I can’t claim that every police officer will handle stuff the same way as these two (then four at the end) did. Maybe they are the exception, but they showed me the necessity of good information and some level of unique interaction. We don’t have barcodes or serial numbers on our cards. The whole point of the game is that all the backs are the same, and cards are interchangeable.
The police that day said that there was no way to prove that this stack of a hundred unsleeved cards belonged to the regular customer. I don’t know how many alters would be needed to prove ownership, and is it enough to have a couple of things drawn on three cards? Does your name need to be on these alters?
Depending on who you follow on Twitter, you may or may not be aware of other stories in this vein. Collections lost and stolen. Beloved and elaborate deck boxes, custom decks, all sorts of things have been lost and only some have been found.
My old pal had a bad ending to their story, but maybe you know someone with a better outcome.
There’s a couple of lessons to be learned from stories like this:
First of all, insurance. We had a writer cover insurance in 2014, I did a few months later, and I know it’s come up a couple of times in MTG Fast Finance’s archives. I strongly urge you to look into renter’s insurance to cover your assets. A modest policy won’t cost much, and requires some organization and documentation. Your results will depend on your local laws and agencies.
Second, documentation. Have a list of the cards in your EDH deck, in your Cube, in your long-term spec binder. Take a day and snap some photos. It’s really easy for your Commander deck to break a few hundred bucks, and some of you might need to have toploaders on every damn card in the deck because of the value. If something happens, you need to be able to say what was lost/stolen, and say so exactly.
Third, spread the word. Both my experience and that of others hinged on Magic players telling each other, and telling the local stores, that a specific collection has been stolen and someone might try to unload it all at once. Twitter, Reddit, Discord, whatever it is, tell as many people as you can and have them tell other people.
Fourth, be vigilant. Go read some storiesof peoplehaving lotsof valuablecards stolen. Here’s a whole other list of links via Reddit. Now that you’ve got a healthy fear, think about what you bring when you go to a GP, when you go to an LGS. Be aware of the risk you’re taking. Your Cube might be the down payment on a house! Even if you didn’t buy it for that much (foil Grim Monolith, for example) you’re taking on a level of risk when other people see what you have. A snatched backpack can set a thief up for a long time, and you can’t count on them being silly. Just a few minutes online will tell these criminals to break up their sales. A GP is a great place to steal a deck, wait two hours, and then circle the vendors, sell a few cards to each, and get away clean.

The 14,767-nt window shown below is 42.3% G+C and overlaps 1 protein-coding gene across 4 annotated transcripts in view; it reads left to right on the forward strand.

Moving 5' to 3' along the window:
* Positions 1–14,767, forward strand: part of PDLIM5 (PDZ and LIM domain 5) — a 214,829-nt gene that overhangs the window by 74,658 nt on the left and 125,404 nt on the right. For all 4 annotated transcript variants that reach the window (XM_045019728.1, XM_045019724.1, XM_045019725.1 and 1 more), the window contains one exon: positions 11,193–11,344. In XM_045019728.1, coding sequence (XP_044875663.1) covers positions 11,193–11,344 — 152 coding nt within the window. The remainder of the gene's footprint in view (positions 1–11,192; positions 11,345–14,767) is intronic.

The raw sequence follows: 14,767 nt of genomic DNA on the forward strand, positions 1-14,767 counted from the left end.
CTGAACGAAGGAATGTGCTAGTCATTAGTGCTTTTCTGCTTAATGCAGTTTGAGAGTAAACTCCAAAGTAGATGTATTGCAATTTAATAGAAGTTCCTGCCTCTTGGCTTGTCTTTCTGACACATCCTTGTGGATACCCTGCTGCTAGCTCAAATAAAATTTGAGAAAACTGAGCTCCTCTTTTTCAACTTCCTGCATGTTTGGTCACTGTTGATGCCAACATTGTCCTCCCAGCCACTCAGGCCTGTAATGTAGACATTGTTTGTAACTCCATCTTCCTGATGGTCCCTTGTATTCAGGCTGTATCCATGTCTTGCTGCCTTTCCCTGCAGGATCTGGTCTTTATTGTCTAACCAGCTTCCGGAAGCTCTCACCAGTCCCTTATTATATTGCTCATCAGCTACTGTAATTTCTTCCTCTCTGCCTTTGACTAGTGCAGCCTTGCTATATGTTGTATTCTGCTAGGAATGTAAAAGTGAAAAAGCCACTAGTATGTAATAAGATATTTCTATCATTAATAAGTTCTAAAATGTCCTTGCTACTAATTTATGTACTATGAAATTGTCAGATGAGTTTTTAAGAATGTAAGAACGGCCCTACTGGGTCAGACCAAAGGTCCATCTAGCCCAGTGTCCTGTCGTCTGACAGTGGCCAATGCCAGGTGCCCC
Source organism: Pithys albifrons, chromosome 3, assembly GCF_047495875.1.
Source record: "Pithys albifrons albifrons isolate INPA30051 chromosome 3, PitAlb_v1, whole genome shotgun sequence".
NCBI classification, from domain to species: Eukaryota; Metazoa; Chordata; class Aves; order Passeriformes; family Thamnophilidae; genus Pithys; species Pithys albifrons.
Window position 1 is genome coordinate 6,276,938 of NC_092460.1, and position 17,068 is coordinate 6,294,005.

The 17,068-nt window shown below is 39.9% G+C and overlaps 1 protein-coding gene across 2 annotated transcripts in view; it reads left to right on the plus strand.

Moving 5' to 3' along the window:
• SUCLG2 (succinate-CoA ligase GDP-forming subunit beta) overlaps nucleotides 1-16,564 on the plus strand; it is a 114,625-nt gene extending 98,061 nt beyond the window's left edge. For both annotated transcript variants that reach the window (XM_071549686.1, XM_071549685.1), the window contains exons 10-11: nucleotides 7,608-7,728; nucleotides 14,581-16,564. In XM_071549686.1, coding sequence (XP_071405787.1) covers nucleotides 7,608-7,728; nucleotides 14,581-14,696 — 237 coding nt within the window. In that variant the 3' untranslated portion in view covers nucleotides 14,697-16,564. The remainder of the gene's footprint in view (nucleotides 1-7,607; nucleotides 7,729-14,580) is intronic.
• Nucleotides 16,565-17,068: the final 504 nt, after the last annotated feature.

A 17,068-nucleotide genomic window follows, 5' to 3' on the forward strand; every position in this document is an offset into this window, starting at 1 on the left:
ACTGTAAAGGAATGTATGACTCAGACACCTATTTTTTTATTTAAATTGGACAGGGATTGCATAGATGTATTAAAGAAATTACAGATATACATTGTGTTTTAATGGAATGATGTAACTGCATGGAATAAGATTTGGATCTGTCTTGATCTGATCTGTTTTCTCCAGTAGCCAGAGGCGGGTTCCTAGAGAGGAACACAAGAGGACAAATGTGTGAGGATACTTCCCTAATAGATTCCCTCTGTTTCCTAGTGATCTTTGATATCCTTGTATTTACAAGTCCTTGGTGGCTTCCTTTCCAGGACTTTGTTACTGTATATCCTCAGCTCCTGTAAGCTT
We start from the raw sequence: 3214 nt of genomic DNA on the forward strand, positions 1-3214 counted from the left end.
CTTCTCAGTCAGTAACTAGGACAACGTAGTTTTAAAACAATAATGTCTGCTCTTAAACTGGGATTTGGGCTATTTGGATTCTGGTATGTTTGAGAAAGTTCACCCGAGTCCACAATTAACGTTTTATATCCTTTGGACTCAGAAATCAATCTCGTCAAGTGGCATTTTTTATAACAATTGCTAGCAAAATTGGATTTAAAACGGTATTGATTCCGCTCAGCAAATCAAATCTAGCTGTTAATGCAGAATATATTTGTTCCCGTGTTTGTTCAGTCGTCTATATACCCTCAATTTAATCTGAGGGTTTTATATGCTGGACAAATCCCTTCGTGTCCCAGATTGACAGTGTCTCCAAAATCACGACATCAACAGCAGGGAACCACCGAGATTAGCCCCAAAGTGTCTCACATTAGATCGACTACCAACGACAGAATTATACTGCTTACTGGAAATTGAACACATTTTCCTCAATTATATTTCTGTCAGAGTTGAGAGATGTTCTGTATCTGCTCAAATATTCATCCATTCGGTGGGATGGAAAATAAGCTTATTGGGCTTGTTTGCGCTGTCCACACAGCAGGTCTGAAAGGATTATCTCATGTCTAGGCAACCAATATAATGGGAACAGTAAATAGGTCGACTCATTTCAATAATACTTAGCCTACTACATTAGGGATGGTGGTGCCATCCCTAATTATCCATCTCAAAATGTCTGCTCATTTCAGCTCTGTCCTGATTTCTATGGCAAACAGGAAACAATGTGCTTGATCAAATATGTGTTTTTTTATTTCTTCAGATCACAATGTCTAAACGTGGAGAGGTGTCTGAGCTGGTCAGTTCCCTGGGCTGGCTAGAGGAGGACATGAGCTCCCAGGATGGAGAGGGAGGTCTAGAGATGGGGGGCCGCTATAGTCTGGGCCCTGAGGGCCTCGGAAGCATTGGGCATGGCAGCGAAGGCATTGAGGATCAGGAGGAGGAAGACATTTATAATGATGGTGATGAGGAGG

I want to scare you. I want you to think about what you’d do if you lost part or all of your collection. Most Magic players have a theft or loss story. I’ve had decks stolen, I’ve left decks on tables and never seen them again. I don’t want to relive those experiences, and I definitely don’t want you to go through it, but it requires consideration. Building value also means keeping that value secure.
Cliff has been playing Magic since late 1994, and is currently in the midst of a Cube obsession. Check out his Busted Uncommons cube if you want a great time, or let him know on Twitter (@WordOfCommander) what a chucklehead he is.
The PT starts today. Right now, as a matter of fact! I’m posting this at 6 am PST, two hours before the first draft starts, and I’m stoked. I agree with the people who say that the three hours of broadcast would be better spent showing us different drafts for 2/3 of the time and then maybe the finals of a draft pod. I don’t like watching the draft games, but I’m not in charge.
I’m also on the watch for decks that are going to be played, and what cards are ripe for a spike. There’s a few factors at play, but it’ll come down to camera time, frequency of play, number in a deck, and final performance. Making the Top 8 will be good, but winning will be better.